The Tokyo Metropolitan is the winner here because I feel that the London Philharmonic is a bit inconsistent. The Phil's dynamics are mostly nonexistent, with the piece staying at a single, low volume for the duration, even when brass comes in for some enhancement. The Met nails this one by not only achieving better dynamics, but also by having a very smooth performance that simply glides from note to note, chord to chord. For a piece that consists of mainly strings, you would think that the Tokyo Strings Ensemble recording would be the best... and you'd be right. They capture all the uneasy nuances of this piece perfectly.

Scores: Enjoyment - 8/10 / Tokyo Strings Ensemble - 10/10 / London Phil - 6/10 / Tokyo Met - 10/10

7) King Dragon

Beginning with two interesting choices of percussion including a gong, the "King Dragon" theme begins. It is interesting because it stays almost neutral with its initial horn solo, but as the piece progresses and gains intensity, with choppy string harmonies, you really get the feel that this is a ferocious creature. There are some interesting effects produced by the brass before the piece tames once more with wind solos and more brass solos carrying the theme.

The Tokyo Metropolitan recording here certainly captures the sinister feel of the theme right of the bat, but only because, once again, it starts far too loudly, leaving little room for any dynamics. The beginning should be the softest part in order to successfully build to the terrifying climax; the London Philharmonic recording captures this perfectly. Like "Fight", though, the Tokyo Strings Ensemble actually loses points because it is simply not ferocious enough. It is too steady to be threatening.

Scores: Enjoyment - 8/10 / Tokyo Strings Ensemble - 7/10 / London Phil - 9/10 / Tokyo Met - 7/10

8) Finale

This piece should almost be seen as a companion to the "Overture March". It begins with some rousing trumpet fanfares before moving into the sweet yet slightly quirky main theme played by strings and winds. There is a strong section in the middle for sweeping strings, aided by brass, and playful tambourines. The main melody is then provided by strings before the rather standard sounding climax.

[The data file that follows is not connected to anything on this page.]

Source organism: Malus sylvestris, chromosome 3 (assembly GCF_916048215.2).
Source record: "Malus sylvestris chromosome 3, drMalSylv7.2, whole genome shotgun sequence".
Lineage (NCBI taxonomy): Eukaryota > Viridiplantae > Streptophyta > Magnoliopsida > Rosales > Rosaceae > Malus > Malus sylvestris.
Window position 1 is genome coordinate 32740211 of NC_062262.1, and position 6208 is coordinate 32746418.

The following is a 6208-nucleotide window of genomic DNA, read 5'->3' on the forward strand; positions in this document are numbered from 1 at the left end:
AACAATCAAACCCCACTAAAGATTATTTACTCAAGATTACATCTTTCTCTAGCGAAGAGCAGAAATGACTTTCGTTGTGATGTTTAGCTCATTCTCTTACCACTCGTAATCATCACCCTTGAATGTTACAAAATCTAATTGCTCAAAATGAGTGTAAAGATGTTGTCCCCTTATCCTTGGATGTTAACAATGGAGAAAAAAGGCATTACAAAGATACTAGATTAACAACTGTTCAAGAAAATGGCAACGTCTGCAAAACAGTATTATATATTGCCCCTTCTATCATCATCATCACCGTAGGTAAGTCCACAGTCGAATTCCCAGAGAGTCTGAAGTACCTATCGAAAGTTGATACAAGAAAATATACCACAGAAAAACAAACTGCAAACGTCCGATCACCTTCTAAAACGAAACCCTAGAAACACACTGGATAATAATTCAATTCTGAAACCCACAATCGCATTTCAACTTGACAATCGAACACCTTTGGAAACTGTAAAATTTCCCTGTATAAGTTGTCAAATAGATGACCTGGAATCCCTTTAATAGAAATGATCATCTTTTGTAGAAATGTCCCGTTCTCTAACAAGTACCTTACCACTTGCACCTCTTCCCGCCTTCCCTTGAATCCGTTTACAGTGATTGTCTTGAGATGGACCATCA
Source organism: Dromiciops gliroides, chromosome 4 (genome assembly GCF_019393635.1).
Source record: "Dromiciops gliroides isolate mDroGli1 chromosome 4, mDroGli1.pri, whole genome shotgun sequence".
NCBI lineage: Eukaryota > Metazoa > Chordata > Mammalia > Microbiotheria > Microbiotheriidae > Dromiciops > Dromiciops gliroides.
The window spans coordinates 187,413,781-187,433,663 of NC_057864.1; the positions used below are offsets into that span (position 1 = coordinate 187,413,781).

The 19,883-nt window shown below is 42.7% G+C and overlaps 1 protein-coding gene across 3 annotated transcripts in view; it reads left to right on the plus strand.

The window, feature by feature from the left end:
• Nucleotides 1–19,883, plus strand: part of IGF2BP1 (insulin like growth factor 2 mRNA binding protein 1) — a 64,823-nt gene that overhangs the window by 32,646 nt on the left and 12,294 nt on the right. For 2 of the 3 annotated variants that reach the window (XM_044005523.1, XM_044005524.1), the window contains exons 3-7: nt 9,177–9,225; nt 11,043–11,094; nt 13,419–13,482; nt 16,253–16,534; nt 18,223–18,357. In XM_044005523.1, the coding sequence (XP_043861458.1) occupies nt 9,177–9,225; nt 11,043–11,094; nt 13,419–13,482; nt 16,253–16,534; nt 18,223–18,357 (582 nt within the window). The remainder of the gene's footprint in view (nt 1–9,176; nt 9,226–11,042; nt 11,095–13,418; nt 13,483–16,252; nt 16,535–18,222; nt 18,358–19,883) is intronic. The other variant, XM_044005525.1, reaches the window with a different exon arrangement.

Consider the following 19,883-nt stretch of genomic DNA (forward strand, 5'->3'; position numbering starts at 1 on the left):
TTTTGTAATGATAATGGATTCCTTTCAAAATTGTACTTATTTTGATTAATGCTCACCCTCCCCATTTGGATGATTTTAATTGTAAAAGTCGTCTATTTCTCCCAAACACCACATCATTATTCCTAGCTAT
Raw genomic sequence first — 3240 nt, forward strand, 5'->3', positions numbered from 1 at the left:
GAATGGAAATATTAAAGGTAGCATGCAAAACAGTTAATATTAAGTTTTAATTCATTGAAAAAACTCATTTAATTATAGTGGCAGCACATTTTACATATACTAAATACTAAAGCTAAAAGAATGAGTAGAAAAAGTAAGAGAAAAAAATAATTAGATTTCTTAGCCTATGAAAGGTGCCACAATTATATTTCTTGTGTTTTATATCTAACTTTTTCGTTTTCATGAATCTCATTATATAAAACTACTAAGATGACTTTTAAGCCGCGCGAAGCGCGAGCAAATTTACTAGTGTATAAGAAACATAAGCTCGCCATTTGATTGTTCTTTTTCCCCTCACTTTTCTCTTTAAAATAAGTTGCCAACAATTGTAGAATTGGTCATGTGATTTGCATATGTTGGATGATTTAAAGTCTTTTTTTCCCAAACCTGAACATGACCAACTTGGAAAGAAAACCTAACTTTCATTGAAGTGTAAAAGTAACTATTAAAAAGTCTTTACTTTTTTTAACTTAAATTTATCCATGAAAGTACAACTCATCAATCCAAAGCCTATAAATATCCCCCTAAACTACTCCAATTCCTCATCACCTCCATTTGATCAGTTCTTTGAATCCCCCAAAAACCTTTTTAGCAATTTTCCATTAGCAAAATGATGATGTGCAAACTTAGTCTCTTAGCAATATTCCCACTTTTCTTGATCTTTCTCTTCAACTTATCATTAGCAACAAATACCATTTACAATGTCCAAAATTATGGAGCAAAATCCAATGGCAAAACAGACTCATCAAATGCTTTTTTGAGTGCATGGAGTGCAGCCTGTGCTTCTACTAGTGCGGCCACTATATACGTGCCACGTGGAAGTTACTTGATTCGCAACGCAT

Strangely, the issue I usually have with the Tokyo Metropolitan on this album — that they start off too loud — actually works for its favour in this piece. What should be a rousing start in the London Philharmonic is completely let down by the softness of the playing. Other than that, the pieces are nearly identical, but those first few notes are enough to make or break the entire piece. If you don't get off on the right foot, then there's no chance of recovery, in my opinion.

Strangely, since the Tokyo Strings Ensemble have excelled at most other pieces, they fall a tad short on this one. There is too little variation in dynamics. The sweeping strings are too light and have no real dramatic weight.

Scores: Enjoyment - 8/10 / Tokyo Strings Ensemble - 8/10 / London Phil - 6/10 / Tokyo Met - 9/10

Summary

The arrangements on this album are, for the most part, very simplistic, and this actually detracts somewhat from the enjoyment of the pieces. There are certainly other Dragon Quest Symphonic Suites I would easily recommend over this one, but I still would recommend it, if nothing else just to see how Sugiyama has progressed. The album may not get marks for complexity, but it is still above average.

The reason I opted to compare recordings is because, with so many different recordings of these pieces out there, which one should you choose? For this particular Symphonic Suite, the answer is much harder to reach than on subsequent ones. Each has its share of pros and cons, but I think I would have to recommend the Tokyo Metropolitan Symphony Orchestra recording over the London Philharmonic Orchestra. However, neither recording is particularly distinguished so, if you are lucky enough to find the recording with the Tokyo Strings Ensemble, I'd suggest you purchase it immediately. It contains the most flawless performances of most of these pieces, although the absence of woodwinds in that album also ensures that it isn't as varied as the other recordings.

One thing to consider when purchasing the suites are the bonuses that come with the orchestral recording. The Tokyo Strings Ensemble recording also features a remastered original version of the music and an original sound story featuring music in conjunction with sound effects. The London Philharmonic recording features the Super Nintendo original version, which is obviously of better sound quality, though the remastered set is presented with the Dragon Quest II Symphonic Suite so there is no original sound version. As a bonus with the Tokyo Met, you get a plethora of nifty, orchestrated jingles. They're nothing special, but they help to fill out the album and a few of them feature some piano work by Sugiyama, which is so rarely heard. This is the main reason the recording is slightly better value than the London Philharmonic original print.

Overall: Enjoyment - 7/10 / Tokyo Strings Ensemble - 9/10 / London Phil - 7/10 / Tokyo Met - 8/10